Before we had vaccines, many individuals understood the necessity of mandatory testing in order for certain liberties to be afforded to them. This included travel and visiting certain spaces, whether private or public. Now that some countries have access to vaccines, the discourse of mandatory vaccination has taken center stage. From an international and comparative constitutional law perspective, there is growing consensus that vaccine mandates may be legal and ethically justifiable. The Lex-Atlas COVID-19 (LAC19) project, comprising a global network of 50 jurists, has concluded that mandatory vaccination and human rights law are compatible in principle.6 However, in-principle compatibility does not reduce the burden of establishing when vaccine mandates may be necessary, justifiable, and ethical. Further, implementing vaccine mandates in the face of government mistrust, high levels of misinformation, and vaccine hesitancy requires great care. Indeed, the LAC19 principles call for constructive public engagement, especially in dealing with reasonable vaccine hesitancy. Thankfully, various lessons can be learned from the global experience of other diseases, especially in the last three decades.

If the world has learned nothing about the ineffectiveness of coercive strategies where public health measures are concerned, one only has to look at the HIV and tuberculosis (TB) epidemics. For the former, the scientific community, which initially promoted bio-medicalized approaches, learned quickly that there would be no epidemic control without the leadership of HIV-affected communities. The introduction and scale-up of life-saving antiretroviral therapy was borne out of one of the strongest health movements the globe has ever seen. People living with HIV spearheaded interventions that were community led and owned. Those lessons continue to be a backbone for some of the world’s largest and most sustainable HIV responses.7

This has come as a result of bottom-up responses, a focus on HIV treatment literacy, and a commitment to keeping people living with HIV well informed about the benefits of antiretroviral therapy. At the same time, people living with HIV continue to face stigma and discrimination. This includes restrictive measures such as travel bans from a number of countries.8 The HIV movement has instilled, across the globe, the necessity for rights-based, people-centered responses for any public health response to be effective. This has also gone a long way in ensuring the meaningful engagement of people living with HIV and the widespread acceptability of treatment, including introducing a long-acting injectable regimen, which will revolutionize antiretroviral therapy. Notably, HIV advocacy groups are key proponents of the ongoing search for a successful HIV vaccine.9

Important lessons have been learned from the TB response too. TB is a disease of antiquity and continues to be highly bio-medicalized. Learning from the HIV movement, yet appreciating the nuances that differentiate the two diseases, the global TB response has required a complete paradigm shift from the biomedical paternalism of the past. From a public health standpoint, TB has remained a legally notifiable disease in many countries. As a result, persons with TB have been subjected to coercive measures in some countries, leading to forced isolation and involuntary detention as part of public health strategies for limiting disease transmission. In countries as diverse as Canada and Kenya, individuals have been imprisoned for non-adherence to their TB treatment.10 In the Kenyan case, this led to a class-action lawsuit by imprisoned men. Petition 329 (as the case is famously called) focused on the lack of rights-based responses to treatment and the abrogation of duty by the government to follow due process in terms of the isolation protocols required by the Kenyan Public Health Act. The court in the case found that involuntary confinement in a prison setting did not amount to isolation.11 Although the petitioners won the case, they were not rewarded due to their non-adherence to TB care. The judgment instructed the Ministry of Health to develop a rights-based people-centered isolation policy. Kenya’s reformed Tuberculosis Isolation Policy was launched in Nairobi in June 2018 by the Ministry of Health and the National Tuberculosis Program.12 The policy outlines the procedures to be followed in the isolation and admission of TB patients who interrupt TB treatment or refuse to take anti-TB medicine.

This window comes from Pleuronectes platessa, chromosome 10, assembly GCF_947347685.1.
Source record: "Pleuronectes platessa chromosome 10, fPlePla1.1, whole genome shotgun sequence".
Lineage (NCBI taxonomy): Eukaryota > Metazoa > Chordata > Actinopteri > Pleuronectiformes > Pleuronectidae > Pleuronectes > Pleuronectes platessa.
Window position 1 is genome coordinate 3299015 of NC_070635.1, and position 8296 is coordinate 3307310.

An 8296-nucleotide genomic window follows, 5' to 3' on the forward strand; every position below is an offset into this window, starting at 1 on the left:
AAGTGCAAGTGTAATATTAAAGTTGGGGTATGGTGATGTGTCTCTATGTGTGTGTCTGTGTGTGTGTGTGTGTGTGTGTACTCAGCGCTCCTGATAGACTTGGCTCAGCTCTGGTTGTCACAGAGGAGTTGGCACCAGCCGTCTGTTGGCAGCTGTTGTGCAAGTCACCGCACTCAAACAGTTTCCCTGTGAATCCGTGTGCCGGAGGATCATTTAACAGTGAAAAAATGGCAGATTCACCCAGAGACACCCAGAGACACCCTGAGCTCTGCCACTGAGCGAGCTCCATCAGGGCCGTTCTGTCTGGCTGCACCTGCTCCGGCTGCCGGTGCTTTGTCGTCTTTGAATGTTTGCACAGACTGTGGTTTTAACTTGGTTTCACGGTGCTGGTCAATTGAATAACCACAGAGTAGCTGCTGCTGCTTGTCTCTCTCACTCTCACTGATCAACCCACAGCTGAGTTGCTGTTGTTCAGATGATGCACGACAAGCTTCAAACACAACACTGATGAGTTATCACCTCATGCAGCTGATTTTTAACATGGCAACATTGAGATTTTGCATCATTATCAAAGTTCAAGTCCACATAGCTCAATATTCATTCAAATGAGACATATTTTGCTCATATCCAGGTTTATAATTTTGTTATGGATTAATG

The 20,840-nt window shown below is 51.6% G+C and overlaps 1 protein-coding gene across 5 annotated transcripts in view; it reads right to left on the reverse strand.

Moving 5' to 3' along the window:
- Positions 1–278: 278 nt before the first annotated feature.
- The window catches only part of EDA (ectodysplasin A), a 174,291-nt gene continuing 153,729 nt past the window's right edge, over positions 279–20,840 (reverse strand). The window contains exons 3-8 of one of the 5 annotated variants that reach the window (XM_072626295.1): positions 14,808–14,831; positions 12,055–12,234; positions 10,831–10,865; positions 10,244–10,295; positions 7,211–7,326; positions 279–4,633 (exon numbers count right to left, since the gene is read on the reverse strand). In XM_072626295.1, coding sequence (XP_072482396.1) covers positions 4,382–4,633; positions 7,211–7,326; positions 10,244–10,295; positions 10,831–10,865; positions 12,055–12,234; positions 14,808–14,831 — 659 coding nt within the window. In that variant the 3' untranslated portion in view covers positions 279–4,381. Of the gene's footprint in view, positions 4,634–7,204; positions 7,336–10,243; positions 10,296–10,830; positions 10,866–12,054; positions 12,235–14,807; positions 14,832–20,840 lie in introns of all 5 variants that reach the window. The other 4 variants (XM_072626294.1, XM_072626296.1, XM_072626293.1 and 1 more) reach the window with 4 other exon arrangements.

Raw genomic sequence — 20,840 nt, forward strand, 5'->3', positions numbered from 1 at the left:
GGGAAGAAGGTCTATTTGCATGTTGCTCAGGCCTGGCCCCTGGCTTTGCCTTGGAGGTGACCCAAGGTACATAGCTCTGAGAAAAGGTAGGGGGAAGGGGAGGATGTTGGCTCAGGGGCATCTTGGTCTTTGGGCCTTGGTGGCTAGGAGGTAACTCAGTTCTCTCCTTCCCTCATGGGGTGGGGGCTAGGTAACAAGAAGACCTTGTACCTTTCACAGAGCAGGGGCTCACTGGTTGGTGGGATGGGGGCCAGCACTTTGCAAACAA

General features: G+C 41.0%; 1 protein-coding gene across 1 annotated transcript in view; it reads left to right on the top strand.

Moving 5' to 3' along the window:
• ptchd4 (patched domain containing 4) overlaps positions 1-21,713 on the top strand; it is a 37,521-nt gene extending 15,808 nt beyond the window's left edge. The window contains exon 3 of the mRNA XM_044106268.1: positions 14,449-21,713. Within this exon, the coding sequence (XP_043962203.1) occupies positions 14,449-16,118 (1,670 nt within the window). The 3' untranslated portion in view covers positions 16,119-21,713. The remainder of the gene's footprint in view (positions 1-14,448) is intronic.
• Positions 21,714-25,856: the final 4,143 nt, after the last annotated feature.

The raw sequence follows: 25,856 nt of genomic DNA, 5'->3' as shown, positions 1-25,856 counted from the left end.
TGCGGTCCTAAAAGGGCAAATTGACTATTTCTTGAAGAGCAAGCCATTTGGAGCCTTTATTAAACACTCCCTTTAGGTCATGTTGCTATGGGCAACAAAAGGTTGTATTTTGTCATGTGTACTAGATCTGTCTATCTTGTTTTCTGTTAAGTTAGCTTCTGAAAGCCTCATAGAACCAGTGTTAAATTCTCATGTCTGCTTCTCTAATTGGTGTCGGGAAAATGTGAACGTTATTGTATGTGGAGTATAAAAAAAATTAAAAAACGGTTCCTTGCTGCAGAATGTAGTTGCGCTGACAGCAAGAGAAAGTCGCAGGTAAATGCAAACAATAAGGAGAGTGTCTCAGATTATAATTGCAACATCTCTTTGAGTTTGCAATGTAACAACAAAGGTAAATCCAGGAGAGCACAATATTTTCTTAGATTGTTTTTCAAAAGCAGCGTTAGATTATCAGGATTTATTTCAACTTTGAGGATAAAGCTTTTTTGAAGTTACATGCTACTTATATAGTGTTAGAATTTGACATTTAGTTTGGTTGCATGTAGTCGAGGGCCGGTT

Even with urgency to invest in and advance community-centered and client-centric rights-based responses to TB, the World Health Organization’s Global Tuberculosis Report 2020 estimates that 10 million people developed TB in 2019. Broken down, 7.1 million (71%) were diagnosed and reported to national TB programs worldwide, leaving a gap of 2.9 million undiagnosed people (29%).13 The TB community continues to grapple with finding people with TB, bringing them into care, and retaining them in follow-up care. The failure to prioritize and invest in rights-based approaches contributes significantly to why people affected by TB do not feel comfortable accessing TB services or completing their treatment.